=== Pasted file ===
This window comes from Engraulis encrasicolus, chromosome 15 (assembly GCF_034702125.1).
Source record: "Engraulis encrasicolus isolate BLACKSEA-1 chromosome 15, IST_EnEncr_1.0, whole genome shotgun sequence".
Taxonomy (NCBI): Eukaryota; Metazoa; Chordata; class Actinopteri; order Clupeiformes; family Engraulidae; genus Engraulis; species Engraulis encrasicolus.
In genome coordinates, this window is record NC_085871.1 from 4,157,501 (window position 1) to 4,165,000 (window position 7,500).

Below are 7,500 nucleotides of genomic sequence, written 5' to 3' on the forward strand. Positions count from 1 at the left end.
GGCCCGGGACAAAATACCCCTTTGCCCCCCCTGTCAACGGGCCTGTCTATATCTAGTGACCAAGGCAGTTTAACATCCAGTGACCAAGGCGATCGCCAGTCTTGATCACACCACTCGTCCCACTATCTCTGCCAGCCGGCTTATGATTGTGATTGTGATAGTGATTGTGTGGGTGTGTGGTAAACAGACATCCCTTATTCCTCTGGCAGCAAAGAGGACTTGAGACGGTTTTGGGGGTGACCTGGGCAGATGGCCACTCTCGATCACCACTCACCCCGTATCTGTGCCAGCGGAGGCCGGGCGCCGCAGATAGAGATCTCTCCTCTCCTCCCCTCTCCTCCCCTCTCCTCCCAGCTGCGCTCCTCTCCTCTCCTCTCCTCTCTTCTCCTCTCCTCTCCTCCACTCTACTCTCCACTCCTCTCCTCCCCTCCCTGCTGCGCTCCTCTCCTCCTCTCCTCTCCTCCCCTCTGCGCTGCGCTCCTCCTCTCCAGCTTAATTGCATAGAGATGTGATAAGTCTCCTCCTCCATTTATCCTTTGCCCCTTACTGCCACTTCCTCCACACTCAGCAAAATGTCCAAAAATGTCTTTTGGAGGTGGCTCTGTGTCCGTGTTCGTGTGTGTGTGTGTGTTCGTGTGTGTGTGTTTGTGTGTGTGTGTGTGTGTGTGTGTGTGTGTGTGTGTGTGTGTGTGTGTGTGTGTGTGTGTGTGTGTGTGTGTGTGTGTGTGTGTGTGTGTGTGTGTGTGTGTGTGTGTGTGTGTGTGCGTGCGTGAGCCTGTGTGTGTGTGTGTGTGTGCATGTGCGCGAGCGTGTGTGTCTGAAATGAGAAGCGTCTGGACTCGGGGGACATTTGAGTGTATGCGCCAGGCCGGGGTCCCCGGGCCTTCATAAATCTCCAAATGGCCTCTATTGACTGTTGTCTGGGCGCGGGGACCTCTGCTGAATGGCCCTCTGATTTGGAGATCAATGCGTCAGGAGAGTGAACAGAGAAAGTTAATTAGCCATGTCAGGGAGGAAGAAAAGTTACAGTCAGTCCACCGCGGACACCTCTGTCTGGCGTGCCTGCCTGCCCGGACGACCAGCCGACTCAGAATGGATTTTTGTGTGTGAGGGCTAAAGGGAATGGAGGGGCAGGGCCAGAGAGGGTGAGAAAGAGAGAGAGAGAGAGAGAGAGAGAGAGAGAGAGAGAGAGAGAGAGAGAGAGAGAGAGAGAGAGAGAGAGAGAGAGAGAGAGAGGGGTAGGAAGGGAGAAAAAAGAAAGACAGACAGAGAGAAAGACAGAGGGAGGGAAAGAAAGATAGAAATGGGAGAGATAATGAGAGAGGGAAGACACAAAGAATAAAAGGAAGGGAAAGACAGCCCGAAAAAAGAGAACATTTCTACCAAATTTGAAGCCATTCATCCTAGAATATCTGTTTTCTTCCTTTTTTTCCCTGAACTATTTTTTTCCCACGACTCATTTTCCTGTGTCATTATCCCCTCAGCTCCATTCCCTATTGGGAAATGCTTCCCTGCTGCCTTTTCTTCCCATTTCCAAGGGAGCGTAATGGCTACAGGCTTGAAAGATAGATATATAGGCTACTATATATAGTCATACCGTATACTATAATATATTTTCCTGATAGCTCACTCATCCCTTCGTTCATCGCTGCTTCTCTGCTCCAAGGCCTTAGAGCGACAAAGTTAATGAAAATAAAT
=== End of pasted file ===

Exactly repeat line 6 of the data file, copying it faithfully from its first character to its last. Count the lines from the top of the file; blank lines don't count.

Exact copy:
GGCCCGGGACAAAATACCCCTTTGCCCCCCCTGTCAACGGGCCTGTCTATATCTAGTGACCAAGGCAGTTTAACATCCAGTGACCAAGGCGATCGCCAGTCTTGATCACACCACTCGTCCCACTATCTCTGCCAGCCGGCTTATGATTGTGATTGTGATAGTGATTGTGTGGGTGTGTGGTAAACAGACATCCCTTATTCCTCTGGCAGCAAAGAGGACTTGAGACGGTTTTGGGGGTGACCTGGGCAGATGGCCACTCTCGATCACCACTCACCCCGTATCTGTGCCAGCGGAGGCCGGGCGCCGCAGATAGAGATCTCTCCTCTCCTCCCCTCTCCTCCCCTCTCCTCCCAGCTGCGCTCCTCTCCTCTCCTCTCCTCTCTTCTCCTCTCCTCTCCTCCACTCTACTCTCCACTCCTCTCCTCCCCTCCCTGCTGCGCTCCTCTCCTCCTCTCCTCTCCTCCCCTCTGCGCTGCGCTCCTCCTCTCCAGCTTAATTGCATAGAGATGTGATAAGTCTCCTCCTCCATTTATCCTTTGCCCCTTACTGCCACTTCCTCCACACTCAGCAAAATGTCCAAAAATGTCTTTTGGAGGTGGCTCTGTGTCCGTGTTCGTGTGTGTGTGTGTGTTCGTGTGTGTGTGTTTGTGTGTGTGTGTGTGTGTGTGTGTGTGTGTGTGTGTGTGTGTGTGTGTGTGTGTGTGTGTGTGTGTGTGTGTGTGTGTGTGTGTGTGTGTGTGTGTGTGTGTGTGTGTGTGTGTGTGCGTGCGTGAGCCTGTGTGTGTGTGTGTGTGTGCATGTGCGCGAGCGTGTGTGTCTGAAATGAGAAGCGTCTGGACTCGGGGGACATTTGAGTGTATGCGCCAGGCCGGGGTCCCCGGGCCTTCATAAATCTCCAAATGGCCTCTATTGACTGTTGTCTGGGCGCGGGGACCTCTGCTGAATGGCCCTCTGATTTGGAGATCAATGCGTCAGGAGAGTGAACAGAGAAAGTTAATTAGCCATGTCAGGGAGGAAGAAAAGTTACAGTCAGTCCACCGCGGACACCTCTGTCTGGCGTGCCTGCCTGCCCGGACGACCAGCCGACTCAGAATGGATTTTTGTGTGTGAGGGCTAAAGGGAATGGAGGGGCAGGGCCAGAGAGGGTGAGAAAGAGAGAGAGAGAGAGAGAGAGAGAGAGAGAGAGAGAGAGAGAGAGAGAGAGAGAGAGAGAGAGAGAGAGAGAGAGAGAGAGAGGGGTAGGAAGGGAGAAAAAAGAAAGACAGACAGAGAGAAAGACAGAGGGAGGGAAAGAAAGATAGAAATGGGAGAGATAATGAGAGAGGGAAGACACAAAGAATAAAAGGAAGGGAAAGACAGCCCGAAAAAAGAGAACATTTCTACCAAATTTGAAGCCATTCATCCTAGAATATCTGTTTTCTTCCTTTTTTTCCCTGAACTATTTTTTTCCCACGACTCATTTTCCTGTGTCATTATCCCCTCAGCTCCATTCCCTATTGGGAAATGCTTCCCTGCTGCCTTTTCTTCCCATTTCCAAGGGAGCGTAATGGCTACAGGCTTGAAAGATAGATATATAGGCTACTATATATAGTCATACCGTATACTATAATATATTTTCCTGATAGCTCACTCATCCCTTCGTTCATCGCTGCTTCTCTGCTCCAAGGCCTTAGAGCGACAAAGTTAATGAAAATAAAT